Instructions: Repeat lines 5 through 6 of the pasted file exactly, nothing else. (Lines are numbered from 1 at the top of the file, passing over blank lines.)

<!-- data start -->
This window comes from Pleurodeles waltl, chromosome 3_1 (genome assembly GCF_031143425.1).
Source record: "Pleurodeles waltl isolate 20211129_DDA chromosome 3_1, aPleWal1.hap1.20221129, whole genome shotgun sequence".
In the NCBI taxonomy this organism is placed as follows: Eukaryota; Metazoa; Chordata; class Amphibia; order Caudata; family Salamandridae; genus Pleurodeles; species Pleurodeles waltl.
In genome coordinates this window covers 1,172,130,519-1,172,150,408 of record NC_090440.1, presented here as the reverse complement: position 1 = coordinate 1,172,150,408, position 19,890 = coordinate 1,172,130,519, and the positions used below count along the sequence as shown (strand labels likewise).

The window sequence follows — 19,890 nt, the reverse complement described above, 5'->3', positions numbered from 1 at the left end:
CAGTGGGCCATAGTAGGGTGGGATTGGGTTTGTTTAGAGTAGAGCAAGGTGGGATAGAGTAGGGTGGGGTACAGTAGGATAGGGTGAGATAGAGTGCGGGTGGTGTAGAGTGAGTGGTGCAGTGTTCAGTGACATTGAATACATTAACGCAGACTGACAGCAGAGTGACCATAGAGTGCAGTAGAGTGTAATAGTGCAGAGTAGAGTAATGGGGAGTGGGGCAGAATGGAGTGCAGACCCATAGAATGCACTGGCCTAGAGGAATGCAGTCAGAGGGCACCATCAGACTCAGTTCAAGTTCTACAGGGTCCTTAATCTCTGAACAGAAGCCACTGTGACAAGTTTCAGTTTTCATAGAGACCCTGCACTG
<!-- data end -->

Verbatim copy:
The window sequence follows — 19,890 nt, the reverse complement described above, 5'->3', positions numbered from 1 at the left end:
CAGTGGGCCATAGTAGGGTGGGATTGGGTTTGTTTAGAGTAGAGCAAGGTGGGATAGAGTAGGGTGGGGTACAGTAGGATAGGGTGAGATAGAGTGCGGGTGGTGTAGAGTGAGTGGTGCAGTGTTCAGTGACATTGAATACATTAACGCAGACTGACAGCAGAGTGACCATAGAGTGCAGTAGAGTGTAATAGTGCAGAGTAGAGTAATGGGGAGTGGGGCAGAATGGAGTGCAGACCCATAGAATGCACTGGCCTAGAGGAATGCAGTCAGAGGGCACCATCAGACTCAGTTCAAGTTCTACAGGGTCCTTAATCTCTGAACAGAAGCCACTGTGACAAGTTTCAGTTTTCATAGAGACCCTGCACTG